In recent years, scientists and doctors have been becoming more excited about personalized medicine in which doctors can prescribe the best available medicine to their patients based on the results of a genetic test. Currently, there is a fair amount of guesswork in deciding which specific medicines to prescribe to a patient. Often a doctor will prescribe one medicine and ask the patient to take it for a few weeks. If the patient does not get better, the doctor would prescribe a different medicine instead. The idea behind personalized medicine is that doctors would no longer have to choose amongst a dozen different medicines to treat the same condition as the doctor would have more personalized information available about a patient in order to tailor medication and treatment.
A new field of study has emerged to address personalized medicine. This is called “pharmacogenomics.” Pharmacogenomics incorporates scientific information from drugs and pharmacology (“pharmaco-”) with genomic information (“-genomics”) that comes from a DNA test that looks at all of a person’s genetic sequence information. Pharmacogenomics is a new and emerging field incorporating genetic information with pharmaceutical information with the goal of using a person’s “genotype” (that comes from DNA) information to prescribe drugs that will provide the most therapeutic benefit and least negative side effects to the patient. To date, most studies in pharmacogenomics involve individuals of European descent, and very few people from ethnic minority backgrounds have participated in or benefited from these studies.
Pharmacogenomics research is “focused on improving drug safety and efficacy” for people, so it is more likely to offer “a more immediate potential for benefit” compared to other types of genetic research that are not directly related to human health (Boyer, Dillard et al. 2011). The inclusion of ethnically diverse populations, including American Indian/Alaska Native communities, is very important in pharmacogenomics research to ensure that genetic tests are designed that are relevant for these populations. It is also becoming important for American Indian/Alaska Native communities to be involved in implementing these genetic tests for the purposes of providing drug prescriptions and treatment in order to benefit from pharmacogenomic studies (Boyer, Dillard et al., 2011). Scientists and community members must find ways to work with each other in a respectful and collaborative manner to ensure maximum benefit for all. One case of a successful pharmacogenomics collaboration is in South Dakota, where American Indian cancer patients were given tailored cancer treatment based on testing for a specific genetic marker. If a patient had the genetic marker, the doctors could adjust the dosage of the cancer treatment and the patient had better care and less side effects.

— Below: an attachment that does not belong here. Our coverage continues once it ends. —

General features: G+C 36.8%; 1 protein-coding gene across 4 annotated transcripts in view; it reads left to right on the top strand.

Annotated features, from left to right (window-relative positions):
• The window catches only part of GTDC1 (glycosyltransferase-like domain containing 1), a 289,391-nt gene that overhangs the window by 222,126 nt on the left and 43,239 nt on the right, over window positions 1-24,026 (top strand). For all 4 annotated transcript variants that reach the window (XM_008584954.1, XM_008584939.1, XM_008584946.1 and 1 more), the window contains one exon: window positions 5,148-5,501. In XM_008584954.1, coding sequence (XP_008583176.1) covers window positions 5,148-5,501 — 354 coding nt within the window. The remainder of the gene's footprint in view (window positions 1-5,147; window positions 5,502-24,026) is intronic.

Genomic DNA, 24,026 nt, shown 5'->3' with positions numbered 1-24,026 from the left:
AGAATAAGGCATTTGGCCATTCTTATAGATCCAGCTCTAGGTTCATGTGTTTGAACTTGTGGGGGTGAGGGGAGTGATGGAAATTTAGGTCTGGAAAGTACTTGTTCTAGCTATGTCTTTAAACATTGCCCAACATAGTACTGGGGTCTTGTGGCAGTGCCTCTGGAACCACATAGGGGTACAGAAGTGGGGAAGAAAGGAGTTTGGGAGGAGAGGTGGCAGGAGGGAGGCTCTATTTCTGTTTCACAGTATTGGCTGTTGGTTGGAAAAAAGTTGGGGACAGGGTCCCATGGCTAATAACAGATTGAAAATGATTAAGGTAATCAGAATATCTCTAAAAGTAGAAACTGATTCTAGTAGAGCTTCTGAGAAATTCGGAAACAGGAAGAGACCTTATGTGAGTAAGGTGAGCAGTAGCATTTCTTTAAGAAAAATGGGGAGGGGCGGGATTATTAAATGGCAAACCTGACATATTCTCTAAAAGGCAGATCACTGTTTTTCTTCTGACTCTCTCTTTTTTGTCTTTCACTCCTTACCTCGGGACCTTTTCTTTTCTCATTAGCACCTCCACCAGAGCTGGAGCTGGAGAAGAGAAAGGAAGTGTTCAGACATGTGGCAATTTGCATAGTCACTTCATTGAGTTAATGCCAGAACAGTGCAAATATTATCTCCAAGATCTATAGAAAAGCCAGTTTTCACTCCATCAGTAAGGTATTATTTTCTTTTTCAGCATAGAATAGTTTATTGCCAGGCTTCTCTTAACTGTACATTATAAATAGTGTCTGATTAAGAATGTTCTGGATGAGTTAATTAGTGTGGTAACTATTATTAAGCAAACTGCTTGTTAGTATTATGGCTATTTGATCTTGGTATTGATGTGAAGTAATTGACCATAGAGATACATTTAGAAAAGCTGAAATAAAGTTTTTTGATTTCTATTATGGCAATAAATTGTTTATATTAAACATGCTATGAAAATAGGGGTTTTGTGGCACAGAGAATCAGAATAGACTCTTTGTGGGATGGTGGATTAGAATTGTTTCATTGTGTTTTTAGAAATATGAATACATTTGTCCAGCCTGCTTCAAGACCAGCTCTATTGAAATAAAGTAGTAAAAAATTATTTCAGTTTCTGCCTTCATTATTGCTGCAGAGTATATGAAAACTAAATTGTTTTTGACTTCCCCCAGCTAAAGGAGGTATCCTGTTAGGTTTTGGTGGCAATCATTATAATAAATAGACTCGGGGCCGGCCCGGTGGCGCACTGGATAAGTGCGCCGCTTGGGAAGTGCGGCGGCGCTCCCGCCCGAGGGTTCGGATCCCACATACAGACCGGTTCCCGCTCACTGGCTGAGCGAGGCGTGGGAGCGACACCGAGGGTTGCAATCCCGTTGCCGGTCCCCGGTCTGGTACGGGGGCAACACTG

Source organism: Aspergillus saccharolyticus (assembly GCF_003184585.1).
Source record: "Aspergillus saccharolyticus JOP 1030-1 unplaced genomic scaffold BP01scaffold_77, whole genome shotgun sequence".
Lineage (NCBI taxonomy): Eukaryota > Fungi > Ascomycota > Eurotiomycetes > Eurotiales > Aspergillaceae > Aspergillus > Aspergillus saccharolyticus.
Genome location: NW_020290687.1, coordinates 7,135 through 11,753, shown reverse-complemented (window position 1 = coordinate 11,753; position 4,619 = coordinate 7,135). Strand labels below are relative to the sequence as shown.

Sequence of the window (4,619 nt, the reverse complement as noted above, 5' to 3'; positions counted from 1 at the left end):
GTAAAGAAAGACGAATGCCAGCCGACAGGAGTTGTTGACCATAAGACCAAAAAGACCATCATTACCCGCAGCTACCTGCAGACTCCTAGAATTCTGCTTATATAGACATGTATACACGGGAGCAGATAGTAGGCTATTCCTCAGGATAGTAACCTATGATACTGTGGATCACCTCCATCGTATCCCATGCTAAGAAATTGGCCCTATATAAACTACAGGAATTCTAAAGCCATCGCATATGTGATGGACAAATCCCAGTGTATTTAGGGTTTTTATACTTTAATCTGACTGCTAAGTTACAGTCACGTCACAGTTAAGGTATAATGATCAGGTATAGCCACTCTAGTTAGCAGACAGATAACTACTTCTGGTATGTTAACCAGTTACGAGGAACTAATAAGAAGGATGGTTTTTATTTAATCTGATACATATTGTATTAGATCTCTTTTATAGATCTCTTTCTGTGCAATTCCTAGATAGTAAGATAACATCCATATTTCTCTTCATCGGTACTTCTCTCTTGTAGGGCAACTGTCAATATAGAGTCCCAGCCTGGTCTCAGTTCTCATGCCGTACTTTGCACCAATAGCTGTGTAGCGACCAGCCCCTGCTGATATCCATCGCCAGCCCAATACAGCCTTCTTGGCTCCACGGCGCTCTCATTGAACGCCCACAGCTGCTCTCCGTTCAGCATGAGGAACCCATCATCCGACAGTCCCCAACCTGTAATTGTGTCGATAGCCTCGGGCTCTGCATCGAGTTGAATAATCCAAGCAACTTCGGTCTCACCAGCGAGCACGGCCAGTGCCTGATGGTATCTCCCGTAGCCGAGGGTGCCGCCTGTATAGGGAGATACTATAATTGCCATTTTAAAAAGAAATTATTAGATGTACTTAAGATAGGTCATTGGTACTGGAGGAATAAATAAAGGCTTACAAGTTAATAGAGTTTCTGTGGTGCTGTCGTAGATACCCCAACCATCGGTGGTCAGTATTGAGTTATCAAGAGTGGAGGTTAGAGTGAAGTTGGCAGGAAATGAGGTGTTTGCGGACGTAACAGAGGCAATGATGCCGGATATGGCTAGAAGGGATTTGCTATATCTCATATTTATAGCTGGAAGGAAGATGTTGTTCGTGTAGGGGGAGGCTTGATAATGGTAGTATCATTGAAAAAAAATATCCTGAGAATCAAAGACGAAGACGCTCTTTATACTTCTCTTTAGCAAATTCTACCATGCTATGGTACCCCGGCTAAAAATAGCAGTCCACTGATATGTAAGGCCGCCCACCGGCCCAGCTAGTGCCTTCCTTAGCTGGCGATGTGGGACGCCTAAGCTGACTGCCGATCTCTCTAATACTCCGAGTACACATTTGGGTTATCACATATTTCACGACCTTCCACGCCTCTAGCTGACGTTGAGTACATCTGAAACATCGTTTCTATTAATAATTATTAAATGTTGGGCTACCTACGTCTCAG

- If your tribe participated in a genetic research study investigating the best drug treatment for a certain condition and it was shown that the drug was effective, how would you ensure that the drug would be available to your tribe after the study is over?
- If pharmacogenomic research becomes successful, how would your tribe use the information in a clinical setting? Who would run the genetic tests? Who would interpret the results?